I was excited to see a Google Patent granted this past Thursday, which describes how Google may rank pages in part based upon user feedback (clicks) in response to rankings for those pages. The patent tells us that this kind of identifying of a user’s needs and determining which documents are returned that might be most useful to a searcher can involve “a fair amount of mind-readingâ€”inferring from various clues what the user wants.” But, we’ve been told recently by a Google Spokesperson that such clues can be misleading. I thought it was still worth pointing the patent out.
Some clues may be user specific, the patent authors tell us, and when a searcher searches from a mobile device, and Google know the location of that device, the results returned “can result in much better search results for such a user.” That does make sense.
A Google patent application published in the last week describes how Google might be using Mobile data from phones to map indoor spaces, combining the technologies behind Behavio, with traffic monitoring from Zipdash to better understand indoor spaces that many people navigate through while carrying a mobile device that connects to the internet with wireless signals and carries sensor data that can indicate the location and movements of those devices.
Sometimes, I run across a patent that provides details on things that Google might do, but only hints at whether or not it might actually be implemented. A few years back in 2007, I wrote about a Google patent for Agent Rank, which described reputation scores for authors (to be used as an alternative to PageRank), and looked like an important part of Google’s social network, Google+. It was referred to in the patent as “Agent Rank” and people commenting upon it started referring to it as “Author Rank”.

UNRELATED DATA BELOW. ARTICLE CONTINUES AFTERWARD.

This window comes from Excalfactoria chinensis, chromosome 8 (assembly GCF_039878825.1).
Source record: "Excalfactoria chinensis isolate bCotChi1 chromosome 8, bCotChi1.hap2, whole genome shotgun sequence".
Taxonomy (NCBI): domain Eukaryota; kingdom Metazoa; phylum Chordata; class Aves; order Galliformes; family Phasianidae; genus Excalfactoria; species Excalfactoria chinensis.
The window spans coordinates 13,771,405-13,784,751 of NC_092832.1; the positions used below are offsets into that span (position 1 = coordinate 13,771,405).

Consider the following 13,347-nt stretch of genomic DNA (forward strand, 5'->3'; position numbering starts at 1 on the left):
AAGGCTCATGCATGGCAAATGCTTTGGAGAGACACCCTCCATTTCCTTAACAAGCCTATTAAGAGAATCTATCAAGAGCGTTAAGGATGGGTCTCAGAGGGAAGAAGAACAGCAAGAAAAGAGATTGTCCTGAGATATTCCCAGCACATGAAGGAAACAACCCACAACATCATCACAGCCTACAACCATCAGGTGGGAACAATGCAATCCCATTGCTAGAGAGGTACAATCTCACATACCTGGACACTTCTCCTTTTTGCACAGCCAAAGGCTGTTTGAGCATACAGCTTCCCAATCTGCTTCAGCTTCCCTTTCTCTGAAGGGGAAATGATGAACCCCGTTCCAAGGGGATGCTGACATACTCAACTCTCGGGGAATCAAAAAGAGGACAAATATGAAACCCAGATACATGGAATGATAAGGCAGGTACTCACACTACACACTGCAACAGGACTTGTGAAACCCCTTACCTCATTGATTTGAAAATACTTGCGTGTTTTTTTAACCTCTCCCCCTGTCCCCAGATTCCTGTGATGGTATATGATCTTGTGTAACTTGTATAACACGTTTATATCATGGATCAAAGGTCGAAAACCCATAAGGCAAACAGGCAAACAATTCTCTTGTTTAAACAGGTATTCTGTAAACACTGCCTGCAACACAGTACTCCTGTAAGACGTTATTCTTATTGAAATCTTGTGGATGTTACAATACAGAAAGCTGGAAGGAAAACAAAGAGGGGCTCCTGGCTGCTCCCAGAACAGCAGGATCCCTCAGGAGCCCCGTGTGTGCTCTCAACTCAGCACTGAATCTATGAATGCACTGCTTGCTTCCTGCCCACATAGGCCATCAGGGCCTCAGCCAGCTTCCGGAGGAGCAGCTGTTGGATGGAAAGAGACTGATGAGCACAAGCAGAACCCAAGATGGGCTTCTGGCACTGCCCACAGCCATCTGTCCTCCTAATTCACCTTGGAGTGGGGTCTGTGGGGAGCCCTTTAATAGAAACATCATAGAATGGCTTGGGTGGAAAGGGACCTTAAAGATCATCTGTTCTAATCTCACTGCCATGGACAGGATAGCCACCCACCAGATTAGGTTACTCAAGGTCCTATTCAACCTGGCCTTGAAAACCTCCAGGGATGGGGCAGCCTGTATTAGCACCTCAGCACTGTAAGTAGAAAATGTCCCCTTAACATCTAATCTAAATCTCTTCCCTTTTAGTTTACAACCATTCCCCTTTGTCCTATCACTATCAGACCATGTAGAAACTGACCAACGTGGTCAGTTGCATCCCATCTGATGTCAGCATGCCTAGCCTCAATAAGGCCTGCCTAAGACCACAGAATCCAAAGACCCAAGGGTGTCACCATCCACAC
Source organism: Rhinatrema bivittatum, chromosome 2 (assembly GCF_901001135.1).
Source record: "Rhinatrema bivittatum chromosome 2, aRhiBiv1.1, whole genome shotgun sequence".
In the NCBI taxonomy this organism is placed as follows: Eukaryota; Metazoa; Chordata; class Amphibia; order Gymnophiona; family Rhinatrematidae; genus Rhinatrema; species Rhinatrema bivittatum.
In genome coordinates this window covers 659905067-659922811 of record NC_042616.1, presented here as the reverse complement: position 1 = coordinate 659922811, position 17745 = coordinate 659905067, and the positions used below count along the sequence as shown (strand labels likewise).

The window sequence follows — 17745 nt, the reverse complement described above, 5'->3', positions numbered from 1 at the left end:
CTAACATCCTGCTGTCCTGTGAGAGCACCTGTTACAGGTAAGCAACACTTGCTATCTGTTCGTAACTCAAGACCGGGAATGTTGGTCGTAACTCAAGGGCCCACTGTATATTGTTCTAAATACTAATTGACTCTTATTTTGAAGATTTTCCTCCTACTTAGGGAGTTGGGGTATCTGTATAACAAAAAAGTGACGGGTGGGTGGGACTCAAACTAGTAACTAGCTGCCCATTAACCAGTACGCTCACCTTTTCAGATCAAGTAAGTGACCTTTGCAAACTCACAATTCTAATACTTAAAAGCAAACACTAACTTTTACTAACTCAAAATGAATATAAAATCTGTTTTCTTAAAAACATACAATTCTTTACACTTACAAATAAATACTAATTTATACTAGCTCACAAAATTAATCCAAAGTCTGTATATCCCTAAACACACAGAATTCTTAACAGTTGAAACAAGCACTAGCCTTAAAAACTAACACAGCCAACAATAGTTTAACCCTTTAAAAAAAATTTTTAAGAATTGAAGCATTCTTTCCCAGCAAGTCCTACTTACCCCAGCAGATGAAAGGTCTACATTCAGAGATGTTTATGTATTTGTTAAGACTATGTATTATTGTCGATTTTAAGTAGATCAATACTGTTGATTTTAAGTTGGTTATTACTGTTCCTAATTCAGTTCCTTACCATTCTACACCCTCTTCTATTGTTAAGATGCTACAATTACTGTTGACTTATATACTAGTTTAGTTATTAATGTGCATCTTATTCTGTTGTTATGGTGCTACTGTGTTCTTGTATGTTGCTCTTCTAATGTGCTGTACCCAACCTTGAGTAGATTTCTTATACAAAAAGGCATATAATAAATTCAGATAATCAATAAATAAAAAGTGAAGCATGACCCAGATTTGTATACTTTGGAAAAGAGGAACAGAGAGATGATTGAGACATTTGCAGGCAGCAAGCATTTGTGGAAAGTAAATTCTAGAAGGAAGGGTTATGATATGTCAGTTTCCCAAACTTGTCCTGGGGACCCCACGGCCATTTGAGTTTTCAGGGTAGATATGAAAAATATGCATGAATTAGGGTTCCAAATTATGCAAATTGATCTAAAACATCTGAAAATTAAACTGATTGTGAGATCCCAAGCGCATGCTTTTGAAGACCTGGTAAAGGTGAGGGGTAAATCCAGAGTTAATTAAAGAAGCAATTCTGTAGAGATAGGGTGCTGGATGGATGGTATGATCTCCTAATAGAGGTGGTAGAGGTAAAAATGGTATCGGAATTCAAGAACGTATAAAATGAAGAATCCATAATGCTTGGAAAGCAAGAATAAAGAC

It seemed like it was a good description of how some people whom you may have connected with in Google+ were showing up in response to queries they had some expertise within. There may have been issues with Google’s version of Agent Rank that the search engine wanted a second bite at. Google has since removed the Photos that were showing up for authors whom you might be connected to, who may have been highly ranked, seemingly based upon a reputation score, for a topic related to a query that you might perform.
There were people who wrote that while this authorship markup was removed, and author photos associated with it, the author rank scoring system that came with it was still around, like this Search Engine Land article: Google Authorship May Be Dead, But Author Rank Is Not.
This patent application from last week describes a search system query processing for queries that are questions, looking for rich content results.
Queries may be responded to with a wide variety of resources, such as image files, audio files, video files, and web pages. A search engine may identify resources in response to queries submitted by searchers and attempt to provide information in response “in a manner that is useful to the users.”
Searchers may look for an answer to a specific question, rather than a listing of links to other pages and resources.
We’ve all read about Google working to build self-driving cars, and I’ve written about Google building Google Maps programs to help people navigate to different places.
A Google patent application published this week takes a closer look at computers in cars, and the many sensors that are connected to those, and it discusses how automotive computing systems that include such things as:
…network based applications including navigation, voice search, media streaming capabilities, and the like.
The patent mentions On board diagnostics (OBD) standards in the automotive industry were made became available with engine computer systems that showed up in the 1980s.